Private equity transaction activity since the onset of Covid-19 in Europe
Phrases involving the words “unprecedented”, “pandemic” and “R rate” have become all too familiar and, arguably, overused in 2020. They are all relevant and important and reflect the level of disruption and change inflicted on the world during this tumultuous year.
At Liberty we have always believed we should focus on delivering for our clients and, therefore, focus on things we can influence. So, we have spent 2020 (to date) working with great management teams who have been managing their businesses in a wide range of Covid-19 impacted situations and helping them achieve great results.
What have we learned so far in 2020?
It has been a game of three “halves”:
Q1 was a great quarter for transaction activity. Debt funding was plentiful, as was private equity capital and there was a strong flow of transactions with good quality businesses achieving attractive valuations. We advised 9 management teams across a range of sectors including TMT, healthcare, financial services, manufacturing and retail.
Q2 saw the hand brake applied to the M&A market with processes put on hold for an indeterminant time or pulled completely where the target businesses were heavily impacted by lockdown measures. There was limited transaction activity during the quarter but clear evidence that the combination of government support schemes and direct action by management teams alongside their private equity investors meant that the outlook was more promising than some had feared. By the end of Q2 we saw clear signs that many private equity funds were confident enough to invest again and, perversely, the demand driven by availability of private equity capital vs supply of attractive target businesses had become even more weighted on the demand side.
Q2 did see some businesses in sectors shut down by lockdown measures needing to work with supportive investors to manage cash flow issues with some needing to raise additional capital to ensure survival. Many of these situations were managed in a consensual way between management teams, investors and debt providers. This included putting in place changes to management incentive arrangements where we advised our clients quickly and efficiently with a constructive approach taken by all parties. We advised another 6 management teams in the second quarter in a range of different situations – many undisclosed.
Q3 has seen a huge increase in M&A activity levels with high quality businesses being actively targeted by private equity investors keen to deploy capital. The businesses targeted have been almost exclusively in the TMT, healthcare and services sectors where they can demonstrate high levels of recurring revenues, limited to no negative impacts from Covid-19, good historic growth and strong future growth potential. Competitive pre-emptive processes have replaced standard two round auctions and winning bidders have often moved to signing at breakneck speed with equity underwriting for the deal. Transaction value metrics have remained very high, the inevitable consequence of the demand and supply imbalance referenced earlier. We advised 11 management teams in Q3, most in positive, demand led, accelerated transaction processes.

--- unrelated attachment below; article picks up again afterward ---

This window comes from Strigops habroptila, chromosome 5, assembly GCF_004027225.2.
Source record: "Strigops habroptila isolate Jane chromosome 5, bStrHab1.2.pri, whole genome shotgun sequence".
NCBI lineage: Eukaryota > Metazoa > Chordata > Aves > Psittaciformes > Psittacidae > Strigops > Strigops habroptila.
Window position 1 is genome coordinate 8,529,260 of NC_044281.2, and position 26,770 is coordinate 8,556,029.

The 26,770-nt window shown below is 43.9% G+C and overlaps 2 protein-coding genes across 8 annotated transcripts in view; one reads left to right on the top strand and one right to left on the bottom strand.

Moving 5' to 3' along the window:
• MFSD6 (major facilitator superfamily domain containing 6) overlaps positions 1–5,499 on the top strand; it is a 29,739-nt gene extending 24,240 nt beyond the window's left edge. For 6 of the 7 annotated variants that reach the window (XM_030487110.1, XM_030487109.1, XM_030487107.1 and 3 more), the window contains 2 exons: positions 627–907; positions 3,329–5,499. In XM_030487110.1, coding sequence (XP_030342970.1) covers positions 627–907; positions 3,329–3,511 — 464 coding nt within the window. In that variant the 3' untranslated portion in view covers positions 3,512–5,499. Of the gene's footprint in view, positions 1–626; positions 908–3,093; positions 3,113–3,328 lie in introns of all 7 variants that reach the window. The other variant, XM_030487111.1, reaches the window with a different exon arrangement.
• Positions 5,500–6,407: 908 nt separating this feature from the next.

What do we think is in store for the rest of 2020 and beyond?
Our work in progress levels indicate that the market dynamics seen in Q3 have a way to run. Despite the clear and obvious second wave of Covid-19 across Europe, private equity investors remain keen to find the right management teams and businesses to back. In turbulent times with lots of opportunity as well as risk, management teams become even more important and we are seeing that reflected in the incentive plans we are agreeing on behalf of our clients.
It is equally clear that there are significant head winds for many sectors to deal with. Additional debt taken on over the past six months (whether from banks or governments) will need to be repaid, working capital will need to be rebuilt as revenues return once the hoped for vaccine is widely available and permanent holes in balance sheets will become all too clear. This will drive complex restructuring activity and there are bound to be some casualties. Management teams will need help in understanding the implications for them as well as aligning their interests against a new capital structure. We think this activity will be more prevalent in 2021 when businesses have greater clarity on their likely trading prospects.
Looking further ahead, those businesses that have had to manage the effects of the Covid-19 pandemic on revenue generation or operating costs may find it difficult to gain wide acceptance and buy in by investors to underlying profits and cash flow generation going forward. This may make it harder to value businesses and could also drive diverging views on potential returns for investors and hence impact the incentive arrangements they offer. Management teams will need to look out for unachievable hurdle rates and / or more ratchet mechanisms in these circumstances.
In conclusion, we expect the remainder of 2020 to be active in the M&A market with some of this activity spilling over into 2021. What lies beyond that is unclear although, as ever, at Liberty we will focus on helping management teams navigate transaction processes to deliver aligned and motivating management incentive plans.